This Zellner Brothers new film screens tonight at 7pm at Denver Pavilions
If you’re not familiar with the Zellner brothers, my recommendation is to get acquainted right away by watching their short film Sasquatch Birth Journal 2.
Well, the Zellner’s are back with another monster movie. This one is about a little girl named Annie, played by Sidney Aguirre. She likes to break things, steal things, hit passing cars with pastry dough, and shoot dead cows with paintball guns. If you grow up on isolated farmland, these might be a few of the fun activities you’d spend your time doing if you didn’t know better.
She’s not the most sympathetic character, but have you ever met a kid you liked? Give me a break.
Nathan Zellner, the DP/Editor who is one-half of the Zellner brothers (the other writes and directs) makes an appearance as Marvin, the father of Kid-Thing. If the movie was about him, it would probably be called Father-Thing. One of my favorite scenes is when he shows Kid-Thing how to hypnotize a chicken. He places the chicken on the ground, lowers its head, and with a piece of pink chalk draws a straight line on the ground away from its beak. He lets the chicken go, and it lies motionless in a frozen daze. “We just blew its mind,” he says.
Here’s a real world example:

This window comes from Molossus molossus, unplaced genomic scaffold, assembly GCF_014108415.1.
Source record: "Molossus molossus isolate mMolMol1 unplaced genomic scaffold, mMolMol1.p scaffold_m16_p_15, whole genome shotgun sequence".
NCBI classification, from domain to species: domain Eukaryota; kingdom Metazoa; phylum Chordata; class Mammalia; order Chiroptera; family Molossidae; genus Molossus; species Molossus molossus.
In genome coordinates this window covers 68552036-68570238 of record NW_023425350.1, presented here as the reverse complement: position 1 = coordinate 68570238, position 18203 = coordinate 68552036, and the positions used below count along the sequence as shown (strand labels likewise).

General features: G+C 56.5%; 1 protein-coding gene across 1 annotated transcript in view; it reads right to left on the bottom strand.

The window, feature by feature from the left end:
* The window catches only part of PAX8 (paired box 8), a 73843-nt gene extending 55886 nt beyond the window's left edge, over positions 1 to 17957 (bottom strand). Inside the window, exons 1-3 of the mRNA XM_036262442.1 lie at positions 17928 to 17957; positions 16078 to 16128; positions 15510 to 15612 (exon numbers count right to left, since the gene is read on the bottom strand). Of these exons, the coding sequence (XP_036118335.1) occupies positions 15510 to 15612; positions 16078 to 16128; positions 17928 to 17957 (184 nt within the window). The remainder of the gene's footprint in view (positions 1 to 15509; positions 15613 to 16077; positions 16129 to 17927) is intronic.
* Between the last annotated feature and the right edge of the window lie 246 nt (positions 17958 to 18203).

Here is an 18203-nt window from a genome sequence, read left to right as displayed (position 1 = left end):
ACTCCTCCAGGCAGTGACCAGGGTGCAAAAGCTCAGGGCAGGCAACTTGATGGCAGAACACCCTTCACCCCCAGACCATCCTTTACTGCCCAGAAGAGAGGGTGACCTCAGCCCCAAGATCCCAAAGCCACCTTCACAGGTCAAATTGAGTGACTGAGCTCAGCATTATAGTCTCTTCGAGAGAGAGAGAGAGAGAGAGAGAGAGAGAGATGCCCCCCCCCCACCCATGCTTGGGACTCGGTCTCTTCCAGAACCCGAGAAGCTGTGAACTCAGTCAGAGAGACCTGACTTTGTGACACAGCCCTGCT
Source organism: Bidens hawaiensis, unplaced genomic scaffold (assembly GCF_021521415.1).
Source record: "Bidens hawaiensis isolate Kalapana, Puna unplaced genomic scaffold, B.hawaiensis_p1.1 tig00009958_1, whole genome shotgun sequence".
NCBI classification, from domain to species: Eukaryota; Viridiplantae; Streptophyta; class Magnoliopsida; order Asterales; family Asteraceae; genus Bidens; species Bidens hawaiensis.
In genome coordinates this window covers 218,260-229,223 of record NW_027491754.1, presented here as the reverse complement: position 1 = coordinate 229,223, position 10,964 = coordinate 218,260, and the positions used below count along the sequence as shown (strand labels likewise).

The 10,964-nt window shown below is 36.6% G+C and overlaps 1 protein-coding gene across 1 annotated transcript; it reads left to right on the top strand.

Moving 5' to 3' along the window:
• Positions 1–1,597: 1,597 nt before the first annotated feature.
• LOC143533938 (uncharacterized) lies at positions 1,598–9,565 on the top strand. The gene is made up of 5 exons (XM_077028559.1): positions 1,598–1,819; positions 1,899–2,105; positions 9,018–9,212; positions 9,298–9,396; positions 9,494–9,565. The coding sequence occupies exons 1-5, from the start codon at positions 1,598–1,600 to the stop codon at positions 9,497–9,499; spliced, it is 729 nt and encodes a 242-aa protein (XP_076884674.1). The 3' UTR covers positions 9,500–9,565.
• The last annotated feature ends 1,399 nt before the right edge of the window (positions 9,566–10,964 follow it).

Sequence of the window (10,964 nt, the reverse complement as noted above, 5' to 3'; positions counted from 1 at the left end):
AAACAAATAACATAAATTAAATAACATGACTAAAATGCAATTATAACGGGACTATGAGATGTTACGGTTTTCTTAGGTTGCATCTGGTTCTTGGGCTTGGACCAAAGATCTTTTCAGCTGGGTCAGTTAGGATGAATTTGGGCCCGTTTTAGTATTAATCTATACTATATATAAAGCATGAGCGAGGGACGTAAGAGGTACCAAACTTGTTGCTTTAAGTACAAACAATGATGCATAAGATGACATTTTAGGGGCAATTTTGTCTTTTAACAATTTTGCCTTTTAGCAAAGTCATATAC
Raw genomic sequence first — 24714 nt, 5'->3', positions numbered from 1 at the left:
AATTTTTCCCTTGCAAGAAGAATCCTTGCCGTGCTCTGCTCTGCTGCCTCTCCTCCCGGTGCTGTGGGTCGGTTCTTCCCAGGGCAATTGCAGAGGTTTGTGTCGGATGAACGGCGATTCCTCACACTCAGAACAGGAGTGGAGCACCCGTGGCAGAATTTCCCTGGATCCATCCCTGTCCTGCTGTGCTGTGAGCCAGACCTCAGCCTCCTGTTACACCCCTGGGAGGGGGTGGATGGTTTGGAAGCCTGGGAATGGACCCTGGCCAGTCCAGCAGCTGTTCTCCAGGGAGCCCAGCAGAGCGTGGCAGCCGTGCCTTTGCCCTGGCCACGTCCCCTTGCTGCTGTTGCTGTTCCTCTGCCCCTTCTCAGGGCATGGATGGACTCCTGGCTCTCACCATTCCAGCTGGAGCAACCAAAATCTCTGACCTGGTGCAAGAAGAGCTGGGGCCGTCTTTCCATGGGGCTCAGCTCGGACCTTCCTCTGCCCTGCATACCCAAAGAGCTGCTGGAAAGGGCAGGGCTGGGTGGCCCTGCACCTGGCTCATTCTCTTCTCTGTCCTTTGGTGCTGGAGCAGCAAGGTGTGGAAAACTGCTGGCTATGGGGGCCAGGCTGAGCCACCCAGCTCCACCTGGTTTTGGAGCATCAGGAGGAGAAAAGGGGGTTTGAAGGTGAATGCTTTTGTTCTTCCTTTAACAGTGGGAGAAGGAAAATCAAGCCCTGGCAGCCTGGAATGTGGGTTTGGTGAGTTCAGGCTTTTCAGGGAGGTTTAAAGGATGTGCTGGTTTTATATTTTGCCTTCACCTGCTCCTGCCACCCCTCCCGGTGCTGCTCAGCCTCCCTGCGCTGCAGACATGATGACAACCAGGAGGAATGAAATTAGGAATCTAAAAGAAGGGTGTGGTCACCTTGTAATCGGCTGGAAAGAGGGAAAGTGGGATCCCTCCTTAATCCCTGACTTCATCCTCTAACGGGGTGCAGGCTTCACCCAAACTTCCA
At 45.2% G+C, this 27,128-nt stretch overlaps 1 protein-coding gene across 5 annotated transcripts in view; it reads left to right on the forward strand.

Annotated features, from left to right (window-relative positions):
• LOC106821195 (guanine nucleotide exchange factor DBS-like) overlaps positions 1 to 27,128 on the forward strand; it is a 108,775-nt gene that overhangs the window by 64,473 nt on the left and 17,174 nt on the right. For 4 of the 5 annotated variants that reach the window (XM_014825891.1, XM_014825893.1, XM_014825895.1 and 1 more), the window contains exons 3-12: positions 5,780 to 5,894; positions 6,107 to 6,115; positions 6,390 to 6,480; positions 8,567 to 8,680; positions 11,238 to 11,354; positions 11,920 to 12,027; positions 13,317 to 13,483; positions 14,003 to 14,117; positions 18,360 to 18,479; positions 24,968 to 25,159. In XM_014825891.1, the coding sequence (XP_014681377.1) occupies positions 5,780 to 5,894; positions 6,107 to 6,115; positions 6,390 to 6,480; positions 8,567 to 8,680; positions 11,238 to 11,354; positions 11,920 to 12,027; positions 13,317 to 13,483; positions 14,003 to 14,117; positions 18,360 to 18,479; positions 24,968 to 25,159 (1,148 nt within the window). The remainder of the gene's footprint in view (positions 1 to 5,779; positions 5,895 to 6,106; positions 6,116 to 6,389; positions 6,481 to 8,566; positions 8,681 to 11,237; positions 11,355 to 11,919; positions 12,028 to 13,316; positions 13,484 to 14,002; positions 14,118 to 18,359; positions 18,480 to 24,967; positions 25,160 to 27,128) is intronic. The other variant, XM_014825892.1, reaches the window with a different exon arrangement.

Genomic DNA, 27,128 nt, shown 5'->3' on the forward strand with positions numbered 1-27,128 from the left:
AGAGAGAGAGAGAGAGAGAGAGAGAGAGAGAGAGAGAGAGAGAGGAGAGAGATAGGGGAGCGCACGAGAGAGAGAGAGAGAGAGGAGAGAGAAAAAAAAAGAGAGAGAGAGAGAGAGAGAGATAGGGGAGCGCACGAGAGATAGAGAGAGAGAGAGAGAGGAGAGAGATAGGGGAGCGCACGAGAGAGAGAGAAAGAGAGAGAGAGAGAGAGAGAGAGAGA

Throughout Kid-Thing I felt like the chicken on the ground. I can’t honestly explain it but the Zellner’s are great at hypnosis. The straight line they draw is the point of view of the little girl and they never deviate from that. Make no mistake – this is her world we’re in.
That world is populated by the types of characters you just don’t get to see in most movies. In one scene Kid-Thing goes to her neighbor’s house and they sit together for a while talking about personal morals and values while he strums his guitar. The scene is fascinating because the Zellners found a strange looking guy to play the neighbor. I would not be surprised to learn the man who plays him is as blind and disfigured in real life as he is portrayed in the movie.
Little creative choices, like who to cast in even the smallest roles, start to add up in a feature film and they result in contributing enormously to the tone and feel of the entire world. I think the Zellner’s do a fantastic job of making those little choices and keeping the audience constantly thrown for a loop as to what they expect will happen next.
It is not a plot heavy film. There is an underlying story about an old bitter woman who is trapped in a hole in the ground. We don’t know how she got there, but soon Kid-Thing feels like doing something about it. The ways she helps her, and perhaps more significantly the ways she doesn’t, left me with the feeling that Kid-Thing was a reluctant hero, thrown into a world she didn’t ask to be in, navigating it the way only her nature allowed. Sometimes her nature is kind, sometimes it is violent. But it is always confused, and always curious.
It also raised an interesting question about our own self development. If by spending enough time in the world making mistakes, can we learn from them, or do we start as Kid-Things and risk becoming Adult-Things?
In one scene Kid-Thing asks her father why he reads a self-help book. He says it’s a guide on how to act and be a better person. Her response is, how do they know what’s good for us? Father-thing is almost stumped by the question. He says, “They just know, I guess.”
An ambivalent answer if there ever was one.
See it or skip it